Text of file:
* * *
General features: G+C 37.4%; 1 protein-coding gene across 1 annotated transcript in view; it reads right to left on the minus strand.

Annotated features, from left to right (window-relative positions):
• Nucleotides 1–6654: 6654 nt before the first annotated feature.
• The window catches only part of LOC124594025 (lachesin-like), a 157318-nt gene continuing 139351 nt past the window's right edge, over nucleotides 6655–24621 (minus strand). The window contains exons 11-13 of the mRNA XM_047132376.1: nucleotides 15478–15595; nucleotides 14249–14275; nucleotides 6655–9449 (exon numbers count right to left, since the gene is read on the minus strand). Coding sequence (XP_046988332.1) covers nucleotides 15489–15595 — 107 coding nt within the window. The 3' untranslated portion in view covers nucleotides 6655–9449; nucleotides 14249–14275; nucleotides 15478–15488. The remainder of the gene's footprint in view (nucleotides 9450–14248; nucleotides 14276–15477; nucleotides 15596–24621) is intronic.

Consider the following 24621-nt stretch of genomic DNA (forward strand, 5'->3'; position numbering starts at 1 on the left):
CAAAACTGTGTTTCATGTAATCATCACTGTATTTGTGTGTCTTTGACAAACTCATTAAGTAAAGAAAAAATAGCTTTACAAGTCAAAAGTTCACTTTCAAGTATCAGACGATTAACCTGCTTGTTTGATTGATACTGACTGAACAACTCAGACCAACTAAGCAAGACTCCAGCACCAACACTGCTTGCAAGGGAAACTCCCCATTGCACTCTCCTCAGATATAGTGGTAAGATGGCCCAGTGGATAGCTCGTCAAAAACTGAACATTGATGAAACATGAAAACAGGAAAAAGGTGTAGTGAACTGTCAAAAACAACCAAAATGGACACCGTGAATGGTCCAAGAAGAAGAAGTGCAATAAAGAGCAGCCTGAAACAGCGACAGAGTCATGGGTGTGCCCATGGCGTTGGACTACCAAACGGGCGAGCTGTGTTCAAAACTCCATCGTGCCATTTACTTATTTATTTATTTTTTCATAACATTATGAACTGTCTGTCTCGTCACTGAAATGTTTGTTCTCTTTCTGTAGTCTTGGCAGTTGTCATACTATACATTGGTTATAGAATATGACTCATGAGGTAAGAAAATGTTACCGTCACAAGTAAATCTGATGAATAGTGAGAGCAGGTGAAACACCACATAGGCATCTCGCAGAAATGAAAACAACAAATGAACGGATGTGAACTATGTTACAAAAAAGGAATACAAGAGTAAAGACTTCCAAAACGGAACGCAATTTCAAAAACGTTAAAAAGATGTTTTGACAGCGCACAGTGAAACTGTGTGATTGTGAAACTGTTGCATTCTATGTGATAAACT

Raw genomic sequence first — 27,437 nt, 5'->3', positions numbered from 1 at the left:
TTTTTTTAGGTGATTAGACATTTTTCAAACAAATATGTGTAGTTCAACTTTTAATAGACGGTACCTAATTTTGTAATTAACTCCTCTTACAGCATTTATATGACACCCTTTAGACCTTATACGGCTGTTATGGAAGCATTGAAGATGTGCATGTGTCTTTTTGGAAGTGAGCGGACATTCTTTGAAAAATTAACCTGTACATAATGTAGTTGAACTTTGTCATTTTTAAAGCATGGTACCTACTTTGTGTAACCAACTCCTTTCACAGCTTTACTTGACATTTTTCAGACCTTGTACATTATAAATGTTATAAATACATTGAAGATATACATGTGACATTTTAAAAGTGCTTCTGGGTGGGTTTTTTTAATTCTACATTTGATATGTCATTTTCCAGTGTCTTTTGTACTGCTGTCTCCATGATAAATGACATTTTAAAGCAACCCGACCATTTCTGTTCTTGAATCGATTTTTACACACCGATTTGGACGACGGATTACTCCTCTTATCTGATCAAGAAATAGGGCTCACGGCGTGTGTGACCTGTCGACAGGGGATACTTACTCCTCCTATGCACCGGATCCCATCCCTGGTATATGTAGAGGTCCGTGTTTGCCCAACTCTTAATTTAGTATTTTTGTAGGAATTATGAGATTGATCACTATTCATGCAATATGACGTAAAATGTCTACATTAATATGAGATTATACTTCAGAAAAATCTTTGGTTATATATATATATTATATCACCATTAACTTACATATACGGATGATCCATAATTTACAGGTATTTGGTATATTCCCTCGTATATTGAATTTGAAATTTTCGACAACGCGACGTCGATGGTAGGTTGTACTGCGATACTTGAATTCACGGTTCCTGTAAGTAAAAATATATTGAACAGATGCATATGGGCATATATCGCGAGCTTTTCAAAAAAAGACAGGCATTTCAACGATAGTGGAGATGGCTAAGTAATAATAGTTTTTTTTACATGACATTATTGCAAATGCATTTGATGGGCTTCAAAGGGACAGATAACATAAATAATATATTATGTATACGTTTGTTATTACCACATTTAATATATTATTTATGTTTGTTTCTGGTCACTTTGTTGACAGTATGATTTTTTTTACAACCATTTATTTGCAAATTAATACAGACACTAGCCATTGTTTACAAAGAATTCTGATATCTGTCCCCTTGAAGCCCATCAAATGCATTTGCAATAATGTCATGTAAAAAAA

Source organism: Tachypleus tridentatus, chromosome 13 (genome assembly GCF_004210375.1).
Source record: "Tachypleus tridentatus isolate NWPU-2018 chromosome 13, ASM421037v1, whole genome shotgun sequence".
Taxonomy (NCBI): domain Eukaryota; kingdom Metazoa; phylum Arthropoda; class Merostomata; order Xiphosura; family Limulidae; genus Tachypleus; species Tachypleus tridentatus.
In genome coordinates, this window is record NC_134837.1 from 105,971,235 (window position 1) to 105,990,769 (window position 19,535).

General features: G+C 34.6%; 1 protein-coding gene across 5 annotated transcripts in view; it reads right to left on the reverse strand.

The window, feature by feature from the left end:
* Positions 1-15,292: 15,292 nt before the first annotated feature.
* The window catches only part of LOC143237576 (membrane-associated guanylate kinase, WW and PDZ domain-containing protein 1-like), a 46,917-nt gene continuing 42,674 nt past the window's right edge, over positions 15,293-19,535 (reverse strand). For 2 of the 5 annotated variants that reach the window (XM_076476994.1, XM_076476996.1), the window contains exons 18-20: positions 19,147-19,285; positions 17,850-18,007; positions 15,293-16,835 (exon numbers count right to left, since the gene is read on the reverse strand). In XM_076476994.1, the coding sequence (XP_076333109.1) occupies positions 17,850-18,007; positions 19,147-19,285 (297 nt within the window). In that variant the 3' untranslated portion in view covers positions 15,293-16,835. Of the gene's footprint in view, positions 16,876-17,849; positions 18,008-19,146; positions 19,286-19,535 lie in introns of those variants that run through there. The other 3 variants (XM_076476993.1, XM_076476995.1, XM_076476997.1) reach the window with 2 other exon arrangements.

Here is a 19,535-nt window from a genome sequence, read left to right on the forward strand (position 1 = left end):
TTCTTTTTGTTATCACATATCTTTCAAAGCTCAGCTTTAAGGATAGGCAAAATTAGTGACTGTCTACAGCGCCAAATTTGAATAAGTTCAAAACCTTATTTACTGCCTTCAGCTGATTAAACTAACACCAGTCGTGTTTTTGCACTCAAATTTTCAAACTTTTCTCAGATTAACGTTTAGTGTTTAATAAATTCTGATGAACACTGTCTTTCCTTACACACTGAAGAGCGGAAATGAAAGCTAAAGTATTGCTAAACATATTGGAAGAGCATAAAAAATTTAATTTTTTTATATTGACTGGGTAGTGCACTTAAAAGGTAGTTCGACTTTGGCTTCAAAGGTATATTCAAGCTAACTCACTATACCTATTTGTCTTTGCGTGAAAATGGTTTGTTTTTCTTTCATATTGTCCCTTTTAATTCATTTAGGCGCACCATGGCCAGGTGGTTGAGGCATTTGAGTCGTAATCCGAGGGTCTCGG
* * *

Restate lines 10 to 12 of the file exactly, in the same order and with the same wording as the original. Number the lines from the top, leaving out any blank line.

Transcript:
Source record: "Tachypleus tridentatus isolate NWPU-2018 chromosome 13, ASM421037v1, whole genome shotgun sequence".
Taxonomy (NCBI): domain Eukaryota; kingdom Metazoa; phylum Arthropoda; class Merostomata; order Xiphosura; family Limulidae; genus Tachypleus; species Tachypleus tridentatus.
In genome coordinates, this window is record NC_134837.1 from 105,971,235 (window position 1) to 105,990,769 (window position 19,535).